TABLA(pronounced TUH-bluh): The tabla is a set of two single-headed drums, one smaller and higher-pitched than the other. The smaller drum is usually tuned to sa (Do), although occasionally to pa (Sol)above sa. The larger drum, quite flexible in pitch, serves as the bass. Together the two are the source for a drummer's tonal-rhythmic patterns. They produce many different sounds as a performer either taps with fingers or strikes with the whole hand, and perhaps presses with the base of the palm either in the center, midway out, or at the rim of the drum. The tabla rests on small round cushioned supports in front of the player, who is seated cross-legged beside the sitar player.
Time-Line #2: Growth as Defined by Rhythmic Qualities of Movement
Definitions and Commentary on Time-Line #2:
ALAP(pronounced "AH-LAHP": Alap is a section at the beginning of most raga performances. It is characterized by:
(a) a soloist's changing individual pitches and pitch contours, within a melodic framework prescribed for the raga, with only the background of the constantly sounding tamboura drone;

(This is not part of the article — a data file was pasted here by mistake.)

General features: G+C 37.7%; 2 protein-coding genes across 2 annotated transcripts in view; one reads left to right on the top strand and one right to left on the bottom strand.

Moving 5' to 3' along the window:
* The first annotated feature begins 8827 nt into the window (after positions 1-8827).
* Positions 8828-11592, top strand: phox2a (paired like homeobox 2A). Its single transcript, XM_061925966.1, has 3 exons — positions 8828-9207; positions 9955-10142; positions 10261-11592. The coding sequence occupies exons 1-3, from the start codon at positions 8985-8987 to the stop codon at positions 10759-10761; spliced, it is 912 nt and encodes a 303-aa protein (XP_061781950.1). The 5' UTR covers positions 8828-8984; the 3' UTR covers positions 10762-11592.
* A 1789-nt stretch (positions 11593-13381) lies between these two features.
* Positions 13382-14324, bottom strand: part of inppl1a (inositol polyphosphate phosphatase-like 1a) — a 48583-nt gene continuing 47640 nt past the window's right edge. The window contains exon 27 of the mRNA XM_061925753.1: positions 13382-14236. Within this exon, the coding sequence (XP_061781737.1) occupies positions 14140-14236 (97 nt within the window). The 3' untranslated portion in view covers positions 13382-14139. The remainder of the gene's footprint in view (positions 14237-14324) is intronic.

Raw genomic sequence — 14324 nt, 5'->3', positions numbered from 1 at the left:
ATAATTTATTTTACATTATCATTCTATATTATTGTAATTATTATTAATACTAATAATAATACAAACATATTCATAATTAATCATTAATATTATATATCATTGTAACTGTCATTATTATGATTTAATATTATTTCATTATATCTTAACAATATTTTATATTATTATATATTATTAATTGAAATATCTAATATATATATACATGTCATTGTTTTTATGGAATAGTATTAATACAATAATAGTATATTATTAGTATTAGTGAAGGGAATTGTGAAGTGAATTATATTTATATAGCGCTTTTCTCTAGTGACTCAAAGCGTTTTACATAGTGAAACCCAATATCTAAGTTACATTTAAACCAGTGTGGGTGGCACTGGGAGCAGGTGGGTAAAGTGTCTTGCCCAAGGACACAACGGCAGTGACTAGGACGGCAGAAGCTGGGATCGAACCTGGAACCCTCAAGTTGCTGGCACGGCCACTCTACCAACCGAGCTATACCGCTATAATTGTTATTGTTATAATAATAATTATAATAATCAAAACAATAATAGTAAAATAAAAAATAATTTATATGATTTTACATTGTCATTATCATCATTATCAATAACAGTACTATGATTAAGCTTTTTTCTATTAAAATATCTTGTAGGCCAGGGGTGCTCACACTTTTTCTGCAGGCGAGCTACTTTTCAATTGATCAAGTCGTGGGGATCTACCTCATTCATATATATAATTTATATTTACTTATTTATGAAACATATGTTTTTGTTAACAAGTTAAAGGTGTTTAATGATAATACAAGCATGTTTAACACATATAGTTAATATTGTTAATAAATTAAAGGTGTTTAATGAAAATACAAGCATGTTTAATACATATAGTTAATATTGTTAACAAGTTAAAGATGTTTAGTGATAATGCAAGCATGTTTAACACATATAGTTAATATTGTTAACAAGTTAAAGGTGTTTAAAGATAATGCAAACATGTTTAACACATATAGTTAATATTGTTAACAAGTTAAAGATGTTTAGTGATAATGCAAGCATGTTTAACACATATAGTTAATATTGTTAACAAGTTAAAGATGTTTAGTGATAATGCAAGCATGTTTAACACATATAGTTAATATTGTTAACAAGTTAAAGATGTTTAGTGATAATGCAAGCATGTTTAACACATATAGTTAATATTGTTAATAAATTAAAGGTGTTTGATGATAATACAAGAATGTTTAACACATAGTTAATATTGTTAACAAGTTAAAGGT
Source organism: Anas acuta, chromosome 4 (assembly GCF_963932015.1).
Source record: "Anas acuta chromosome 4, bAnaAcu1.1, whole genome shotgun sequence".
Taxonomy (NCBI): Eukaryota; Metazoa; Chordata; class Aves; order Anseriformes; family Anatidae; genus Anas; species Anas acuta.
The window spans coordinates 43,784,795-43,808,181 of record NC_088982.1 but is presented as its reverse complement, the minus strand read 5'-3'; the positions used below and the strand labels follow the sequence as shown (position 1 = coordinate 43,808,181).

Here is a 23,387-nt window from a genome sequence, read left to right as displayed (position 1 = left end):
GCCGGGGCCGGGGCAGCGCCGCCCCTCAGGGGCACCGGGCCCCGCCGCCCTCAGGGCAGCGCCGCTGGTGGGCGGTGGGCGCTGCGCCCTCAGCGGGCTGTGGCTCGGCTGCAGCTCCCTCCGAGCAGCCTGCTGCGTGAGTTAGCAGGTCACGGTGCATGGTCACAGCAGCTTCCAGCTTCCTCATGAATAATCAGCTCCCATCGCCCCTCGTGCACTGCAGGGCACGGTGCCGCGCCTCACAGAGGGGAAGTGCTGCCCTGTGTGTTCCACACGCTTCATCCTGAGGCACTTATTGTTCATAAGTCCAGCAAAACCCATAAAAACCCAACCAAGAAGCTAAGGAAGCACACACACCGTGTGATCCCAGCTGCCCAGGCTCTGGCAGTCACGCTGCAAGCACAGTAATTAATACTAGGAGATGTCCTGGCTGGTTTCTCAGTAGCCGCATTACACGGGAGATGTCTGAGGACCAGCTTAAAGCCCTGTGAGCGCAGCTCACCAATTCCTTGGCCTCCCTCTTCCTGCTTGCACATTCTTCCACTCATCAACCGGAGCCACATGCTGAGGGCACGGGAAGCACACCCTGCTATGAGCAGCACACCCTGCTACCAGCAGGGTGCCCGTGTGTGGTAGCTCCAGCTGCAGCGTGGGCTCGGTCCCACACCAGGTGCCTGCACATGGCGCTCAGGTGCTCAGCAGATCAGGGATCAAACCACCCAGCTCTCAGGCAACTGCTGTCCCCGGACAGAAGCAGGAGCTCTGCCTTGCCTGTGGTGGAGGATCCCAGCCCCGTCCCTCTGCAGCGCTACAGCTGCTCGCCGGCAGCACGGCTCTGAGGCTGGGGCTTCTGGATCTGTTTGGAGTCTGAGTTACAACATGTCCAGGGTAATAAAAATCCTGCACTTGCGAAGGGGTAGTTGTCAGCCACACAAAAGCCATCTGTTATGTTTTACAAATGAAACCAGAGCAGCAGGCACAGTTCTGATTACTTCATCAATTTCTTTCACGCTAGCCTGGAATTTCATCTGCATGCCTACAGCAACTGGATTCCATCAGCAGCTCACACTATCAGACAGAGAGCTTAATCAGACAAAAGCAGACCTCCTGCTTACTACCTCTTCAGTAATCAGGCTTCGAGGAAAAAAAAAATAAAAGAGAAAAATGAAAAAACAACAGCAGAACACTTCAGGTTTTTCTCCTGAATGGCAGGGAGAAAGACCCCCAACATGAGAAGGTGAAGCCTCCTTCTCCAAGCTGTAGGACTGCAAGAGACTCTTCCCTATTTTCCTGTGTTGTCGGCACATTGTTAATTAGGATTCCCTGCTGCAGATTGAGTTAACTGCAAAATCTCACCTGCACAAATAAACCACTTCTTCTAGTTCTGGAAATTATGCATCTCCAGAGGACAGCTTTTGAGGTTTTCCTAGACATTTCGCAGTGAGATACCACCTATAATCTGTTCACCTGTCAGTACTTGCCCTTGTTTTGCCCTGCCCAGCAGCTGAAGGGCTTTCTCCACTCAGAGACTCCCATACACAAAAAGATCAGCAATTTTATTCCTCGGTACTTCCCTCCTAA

(b) gradually higher registers through at least two octaves;
(c) phases of movement of various lengths, each arriving at an important pitch in the raga and signalling that arrival by a cadential pattern in the melody;
(d) freedom from meter or even a steady pulse, with enough long durations at the beginning to evoke a quality of slow, dignified movement.
Connoisseurs particularly value an artist capable of evoking a serene mood in performing alap, like "a flower unfolding against the backdrop of eternity." Sometimes alap is performed as a complete piece; at other times, depending on the mood desired by the performers, it is extremely short, presenting essential features of the raga in a few gestures.